Some of you were upset by the fact that we haven’t released a new version of Pics.io for a while. We even got several “angry” letters made of newspaper articles :) Now you know there has been a good reason for it — we’ve been busy building our photo editor from the scratch. And now…
Edit is here! We didn’t just updated our editor, we also made it available for everyone via web-address edit.pics.io.
Stephen Shankland of CNET wrote a post “Pics.io Edit aims for better online photo editing” where he shares his experience and perspective on the photo editor by us. You should check it out. Or just keep reading.
I’ll quickly describe why it’s a huge step forward.
Perhaps, you’ve already clicked one of the links above and visited our photo editor.
Don’t be hasty… We do understand that it requires much work. It isn’t realistic to deliver polished full-fledged in 3 months (that’s the time we were engineering the current version of the editor).
In fact, the most exciting part is still under the hood. Most of the time we spent challenging modern browsers to take computational tasks they’ve never done. Flash-based editors you’ll find on the Internet experience performance issues dealing with large images. Many of them limit maximum file size to 20–25 megapixels or less. It was clear that we must be better at this. It took time, but we figured out how to process images up to 42 megapixels right inside an average modern browser (Chrome, Firefox, Safari) without any plugins at all.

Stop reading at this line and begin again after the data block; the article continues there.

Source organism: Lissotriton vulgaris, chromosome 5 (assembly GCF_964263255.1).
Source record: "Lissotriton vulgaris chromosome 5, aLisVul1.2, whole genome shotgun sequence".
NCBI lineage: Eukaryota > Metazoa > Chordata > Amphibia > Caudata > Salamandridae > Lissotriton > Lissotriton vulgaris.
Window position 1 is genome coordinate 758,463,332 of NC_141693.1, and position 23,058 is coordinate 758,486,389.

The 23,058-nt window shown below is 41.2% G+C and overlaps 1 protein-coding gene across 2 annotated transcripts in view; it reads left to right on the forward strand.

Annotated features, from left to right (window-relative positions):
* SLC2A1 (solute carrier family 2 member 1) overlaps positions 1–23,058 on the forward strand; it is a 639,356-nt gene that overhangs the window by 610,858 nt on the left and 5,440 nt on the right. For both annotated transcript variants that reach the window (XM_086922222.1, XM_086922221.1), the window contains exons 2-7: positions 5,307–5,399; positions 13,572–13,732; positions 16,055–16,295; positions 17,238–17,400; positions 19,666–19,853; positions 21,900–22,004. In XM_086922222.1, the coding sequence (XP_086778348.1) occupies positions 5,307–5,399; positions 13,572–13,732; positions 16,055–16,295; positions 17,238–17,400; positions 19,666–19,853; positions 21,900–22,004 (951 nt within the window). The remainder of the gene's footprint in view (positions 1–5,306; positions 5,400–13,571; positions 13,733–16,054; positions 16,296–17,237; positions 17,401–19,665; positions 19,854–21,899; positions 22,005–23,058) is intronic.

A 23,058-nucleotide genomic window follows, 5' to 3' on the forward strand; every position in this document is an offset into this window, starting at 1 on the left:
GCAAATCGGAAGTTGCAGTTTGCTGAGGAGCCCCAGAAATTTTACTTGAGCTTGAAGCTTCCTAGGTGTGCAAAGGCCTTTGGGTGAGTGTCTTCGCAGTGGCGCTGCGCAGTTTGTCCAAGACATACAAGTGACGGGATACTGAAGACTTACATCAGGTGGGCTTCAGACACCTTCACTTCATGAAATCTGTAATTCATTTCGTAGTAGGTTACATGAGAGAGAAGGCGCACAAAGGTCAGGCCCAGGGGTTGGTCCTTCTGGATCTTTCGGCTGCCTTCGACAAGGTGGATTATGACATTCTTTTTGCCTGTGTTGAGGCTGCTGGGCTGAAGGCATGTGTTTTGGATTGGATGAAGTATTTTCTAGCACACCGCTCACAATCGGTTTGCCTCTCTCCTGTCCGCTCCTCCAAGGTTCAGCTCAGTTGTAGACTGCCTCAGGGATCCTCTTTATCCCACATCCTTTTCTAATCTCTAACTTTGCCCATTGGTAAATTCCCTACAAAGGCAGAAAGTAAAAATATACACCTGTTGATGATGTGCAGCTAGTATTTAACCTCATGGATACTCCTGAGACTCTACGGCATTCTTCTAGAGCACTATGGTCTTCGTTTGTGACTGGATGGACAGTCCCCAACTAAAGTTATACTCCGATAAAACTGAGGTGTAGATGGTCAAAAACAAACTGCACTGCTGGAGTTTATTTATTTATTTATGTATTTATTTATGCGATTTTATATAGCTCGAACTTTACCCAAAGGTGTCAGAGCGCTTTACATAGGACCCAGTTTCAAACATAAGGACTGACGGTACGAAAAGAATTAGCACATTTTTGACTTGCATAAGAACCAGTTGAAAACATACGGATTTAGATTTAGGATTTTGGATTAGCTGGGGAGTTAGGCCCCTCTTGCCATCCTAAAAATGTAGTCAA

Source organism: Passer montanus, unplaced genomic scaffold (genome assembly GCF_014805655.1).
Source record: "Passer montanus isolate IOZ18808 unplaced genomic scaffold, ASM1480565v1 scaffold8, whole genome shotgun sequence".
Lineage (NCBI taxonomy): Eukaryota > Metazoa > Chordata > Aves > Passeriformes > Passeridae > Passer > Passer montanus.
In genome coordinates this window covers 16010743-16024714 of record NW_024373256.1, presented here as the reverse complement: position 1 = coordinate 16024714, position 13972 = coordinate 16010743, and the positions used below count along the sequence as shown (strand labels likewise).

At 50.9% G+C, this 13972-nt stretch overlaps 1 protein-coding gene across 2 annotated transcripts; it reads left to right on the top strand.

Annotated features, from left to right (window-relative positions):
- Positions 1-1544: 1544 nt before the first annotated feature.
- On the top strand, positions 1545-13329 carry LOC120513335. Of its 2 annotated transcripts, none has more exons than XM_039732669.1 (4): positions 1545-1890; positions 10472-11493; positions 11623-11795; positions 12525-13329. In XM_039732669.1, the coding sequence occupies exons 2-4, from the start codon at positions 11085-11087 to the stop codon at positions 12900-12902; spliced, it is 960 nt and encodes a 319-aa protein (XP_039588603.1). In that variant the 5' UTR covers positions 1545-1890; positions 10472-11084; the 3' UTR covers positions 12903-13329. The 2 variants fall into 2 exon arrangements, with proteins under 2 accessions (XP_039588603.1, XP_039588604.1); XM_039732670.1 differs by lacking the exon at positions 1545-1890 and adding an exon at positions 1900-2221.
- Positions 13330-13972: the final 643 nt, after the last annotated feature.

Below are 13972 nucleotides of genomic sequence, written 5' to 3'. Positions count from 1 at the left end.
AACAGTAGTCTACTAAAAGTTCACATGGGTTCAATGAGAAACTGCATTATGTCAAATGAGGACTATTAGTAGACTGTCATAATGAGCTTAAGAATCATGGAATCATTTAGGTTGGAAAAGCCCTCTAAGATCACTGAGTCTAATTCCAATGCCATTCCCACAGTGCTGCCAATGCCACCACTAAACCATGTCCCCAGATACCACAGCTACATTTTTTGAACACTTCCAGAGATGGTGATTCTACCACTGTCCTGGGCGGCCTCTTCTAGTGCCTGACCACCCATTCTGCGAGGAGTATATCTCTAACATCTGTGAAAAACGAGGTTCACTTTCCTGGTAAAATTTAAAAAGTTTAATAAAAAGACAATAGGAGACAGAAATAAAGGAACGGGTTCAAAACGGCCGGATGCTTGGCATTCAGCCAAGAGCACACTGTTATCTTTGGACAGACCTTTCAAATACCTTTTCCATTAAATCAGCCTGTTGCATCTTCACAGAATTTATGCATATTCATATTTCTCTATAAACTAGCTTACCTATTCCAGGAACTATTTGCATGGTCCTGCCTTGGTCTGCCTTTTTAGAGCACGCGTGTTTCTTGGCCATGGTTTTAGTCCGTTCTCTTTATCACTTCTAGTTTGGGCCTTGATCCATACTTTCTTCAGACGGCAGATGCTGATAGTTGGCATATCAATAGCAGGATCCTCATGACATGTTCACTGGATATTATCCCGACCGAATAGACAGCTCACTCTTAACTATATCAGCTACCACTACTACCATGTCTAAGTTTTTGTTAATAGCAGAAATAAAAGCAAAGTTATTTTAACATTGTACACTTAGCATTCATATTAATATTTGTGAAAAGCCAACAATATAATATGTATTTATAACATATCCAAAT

No more ‘little preview windows’
That thing bothered me and my teammates the most. If you’re following us for some time you know that we used preview window to apply adjustments (due to some performance issues). God, we hated that preview window :)
It was clear that we must get rid of it. At least for the most of the corrections. And we did it. Now you can see the result of your processing on the entire image.
32-bit depth colors
I’ll just cite our informational page here:
“Photo editing is all about mathematical transformations. The more precision you have during number crunching the more accurate results you’ll get in the end. We didn’t want to repeat “youth mistakes” of GIMP and Photoshop and made all of our tools work with the most precise 32 bit depth numbers from the start.”
‘Curves’ tool is a really important one. Dozens of tools inside image editors are based on this single instrument. It’s also one of the best ways to add contrast and do some basic color toning.
You now have a new online tool for photo editing. It’s available to you anywhere you have Internet (except, of course, mobile devices).
P.S.: You’re free to use Edit.pics.io for both personal and commercial purposes (challenge accepted?).